Investing: 401ks vs Annuities vs Mutual Funds
Updated on May 22 2019
When it comes to saving for retirement, there are a plethora of options available. Three of the most prominent options are 401ks, annuities, and mutual funds. While these three financial planning options have a lot in common, there are important differences between them and it can be hard to know which one makes the most sense for your unique situation.
Learn about the important differences between 401(k)s, annuities, and mutual funds to make the best decision for your financial future.
A 401(k) is usually offered only through an employer and is a tax-deferred retirement account that employees contribute money into throughout their career. Employees usually deposit money into a 401(k) through a regular paycheck deduction. Taxes are not paid on earnings contributed to a 401(k) when they are made, with the exception of a Roth 401(k), which is funded by after-tax money. Employees often match a percentage of what employees have contributed into the 401(k).
Funds in a 401(k) are then invested into mutual funds, exchange-traded funds (ETFs) or other investments. When the employee retires, funds can be withdrawn from the 401(k) to pay for retirement. Funds withdrawn from the 401(k) are taxed, except for a Roth 401(k) because taxes have already been paid at deposit. If funds are withdrawn from the 401(k) before the age of 59.5, there is an early withdrawal penalty of 10 percent in addition to the income tax on the amount withdrawn.
Additionally, a 401(k) has contribution limits. For 2019, a taxpayer can not contribute more than $19,000 to a 401(k). That limit increases annually and taxpayers over the age of 50 are allowed to contribute an additional $6,000 annually. The contribution limit does not include employer contributions. Many Americans are confused about 401k plans, so it’s important to do your research to fully understand how your 401k plan works.
An annuity is a life insurance policy that works like an investment. Similar to a contract between an individual and a life insurance company, a policyholder pays a premium and the life insurance policy will promise to pay the policyholder a certain amount each month, usually starting at retirement and continuing until death. Policies are usually purchased with after-tax money but the earnings from the annuity are taxed at withdrawal.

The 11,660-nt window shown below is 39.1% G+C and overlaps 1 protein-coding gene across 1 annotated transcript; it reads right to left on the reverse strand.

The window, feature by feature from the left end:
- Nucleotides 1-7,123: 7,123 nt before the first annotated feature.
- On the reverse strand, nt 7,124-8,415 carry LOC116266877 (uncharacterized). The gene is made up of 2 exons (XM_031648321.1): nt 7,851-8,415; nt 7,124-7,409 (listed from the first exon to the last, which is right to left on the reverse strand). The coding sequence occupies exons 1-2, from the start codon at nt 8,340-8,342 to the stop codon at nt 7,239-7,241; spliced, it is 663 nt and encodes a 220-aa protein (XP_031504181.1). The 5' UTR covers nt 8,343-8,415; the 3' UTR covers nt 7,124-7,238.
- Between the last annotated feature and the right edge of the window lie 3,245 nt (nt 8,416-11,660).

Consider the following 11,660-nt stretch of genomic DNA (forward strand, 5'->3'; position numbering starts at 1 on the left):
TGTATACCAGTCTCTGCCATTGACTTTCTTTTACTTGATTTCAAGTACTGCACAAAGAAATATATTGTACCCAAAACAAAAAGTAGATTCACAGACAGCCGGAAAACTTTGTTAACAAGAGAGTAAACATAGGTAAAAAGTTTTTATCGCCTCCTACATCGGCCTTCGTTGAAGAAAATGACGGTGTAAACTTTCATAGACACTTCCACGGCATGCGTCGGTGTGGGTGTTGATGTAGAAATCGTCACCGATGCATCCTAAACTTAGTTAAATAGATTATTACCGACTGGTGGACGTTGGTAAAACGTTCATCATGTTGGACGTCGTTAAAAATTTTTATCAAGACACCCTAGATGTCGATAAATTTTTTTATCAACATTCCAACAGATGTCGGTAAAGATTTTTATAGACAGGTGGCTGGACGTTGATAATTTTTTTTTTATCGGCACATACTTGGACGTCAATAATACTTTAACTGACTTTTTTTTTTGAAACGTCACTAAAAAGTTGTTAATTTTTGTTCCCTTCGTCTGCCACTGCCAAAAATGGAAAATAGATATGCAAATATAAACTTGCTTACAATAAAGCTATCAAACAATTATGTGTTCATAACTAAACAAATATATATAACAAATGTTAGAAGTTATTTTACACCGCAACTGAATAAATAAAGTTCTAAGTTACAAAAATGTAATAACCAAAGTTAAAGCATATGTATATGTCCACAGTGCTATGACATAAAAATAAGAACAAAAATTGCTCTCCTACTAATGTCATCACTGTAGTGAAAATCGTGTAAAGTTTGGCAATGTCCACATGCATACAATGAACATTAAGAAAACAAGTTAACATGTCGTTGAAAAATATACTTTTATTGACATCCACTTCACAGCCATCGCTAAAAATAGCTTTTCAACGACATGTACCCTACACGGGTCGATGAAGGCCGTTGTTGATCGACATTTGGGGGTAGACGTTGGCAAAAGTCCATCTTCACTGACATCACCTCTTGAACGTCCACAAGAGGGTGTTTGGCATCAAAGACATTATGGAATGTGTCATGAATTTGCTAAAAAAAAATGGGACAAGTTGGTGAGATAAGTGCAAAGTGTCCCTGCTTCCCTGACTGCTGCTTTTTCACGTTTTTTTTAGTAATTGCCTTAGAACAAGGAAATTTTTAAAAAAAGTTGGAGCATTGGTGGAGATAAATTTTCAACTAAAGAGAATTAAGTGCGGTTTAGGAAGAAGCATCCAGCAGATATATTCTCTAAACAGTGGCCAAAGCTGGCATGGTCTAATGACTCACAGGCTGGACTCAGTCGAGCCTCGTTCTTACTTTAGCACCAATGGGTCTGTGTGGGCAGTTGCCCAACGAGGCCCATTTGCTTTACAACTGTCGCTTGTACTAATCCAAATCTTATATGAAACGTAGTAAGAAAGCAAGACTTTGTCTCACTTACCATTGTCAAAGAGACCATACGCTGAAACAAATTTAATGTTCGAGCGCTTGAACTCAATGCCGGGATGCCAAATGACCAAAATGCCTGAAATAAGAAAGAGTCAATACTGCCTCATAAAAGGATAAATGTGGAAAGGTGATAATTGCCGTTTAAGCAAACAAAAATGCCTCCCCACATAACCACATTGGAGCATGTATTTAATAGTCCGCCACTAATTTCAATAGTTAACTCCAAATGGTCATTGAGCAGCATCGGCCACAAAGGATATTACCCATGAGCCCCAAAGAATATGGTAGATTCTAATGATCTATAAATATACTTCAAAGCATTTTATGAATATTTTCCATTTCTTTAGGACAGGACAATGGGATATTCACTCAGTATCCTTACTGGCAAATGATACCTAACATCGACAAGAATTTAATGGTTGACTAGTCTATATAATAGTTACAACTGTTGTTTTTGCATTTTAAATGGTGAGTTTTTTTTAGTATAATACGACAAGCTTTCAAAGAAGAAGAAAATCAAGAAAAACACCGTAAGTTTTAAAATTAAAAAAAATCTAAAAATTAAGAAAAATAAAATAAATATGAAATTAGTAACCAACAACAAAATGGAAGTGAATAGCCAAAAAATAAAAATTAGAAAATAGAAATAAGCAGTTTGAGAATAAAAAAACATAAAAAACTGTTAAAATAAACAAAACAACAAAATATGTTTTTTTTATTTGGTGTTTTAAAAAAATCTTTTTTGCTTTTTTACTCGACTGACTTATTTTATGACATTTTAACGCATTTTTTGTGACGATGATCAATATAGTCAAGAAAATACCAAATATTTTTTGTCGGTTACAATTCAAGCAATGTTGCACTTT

There are two types of annuities, fixed annuities and variable annuities. Fixed annuities guarantee a specific interest rate. Variable annuities are more similar to mutual funds and invest in a pool of money invested in stocks, bonds, and cash but they guarantee income or withdrawal benefits.
Anyone can purchase an annuity, unlike a 401(k) that is usually purchased by a company. Payouts from an annuity are guaranteed for life and can not run out, unlike a 401(k) that will only pay out as much money as is in the account. While heirs can inherit a 401(k) annuity payments usually stop with the death of the policyholder, although there are some plans that make payments to beneficiaries.
Fees associated with annuities can be significantly higher than other investment accounts and policyholders may pay commission fees, benefit rider fees, and more. Similar to a 401(k) annuities have early withdrawal fees but unlike 401(k)s, annuities have no contribution limit and many people purchase them after maxing out their 401(k) contribution.
A mutual fund is a type of security comprised of money collected from many investors to invest in stocks, bonds, money markets, and other assets. Professional money managers operate mutual funds with a goal of producing capital gains or income for investors.
Similar to a variable annuity, a mutual fund also uses pools of money to invest in a variety of stocks, bonds, or cash. Mutual funds holders are taxed for dividends and are subject to capital gains whenever a position is sold, whereas annuities offer a form of protection because dividends issued within sub-accounts are not taxed.
Unlike annuities, which are regulated by state insurance commissioners, mutual funds are regulated through the Securities and Exchange Commission (SEC) and must provide transparency, liquidity, safety, and an audited track record.
Consider Investing Help From a Professional
401(k)s, annuities, and mutual funds are all part of a solid investment strategy and each can have a place in securing your financial future. Enlist the help of a professional financial advisor to understand the important differences between the three and create a financial plan that will carry you through retirement.
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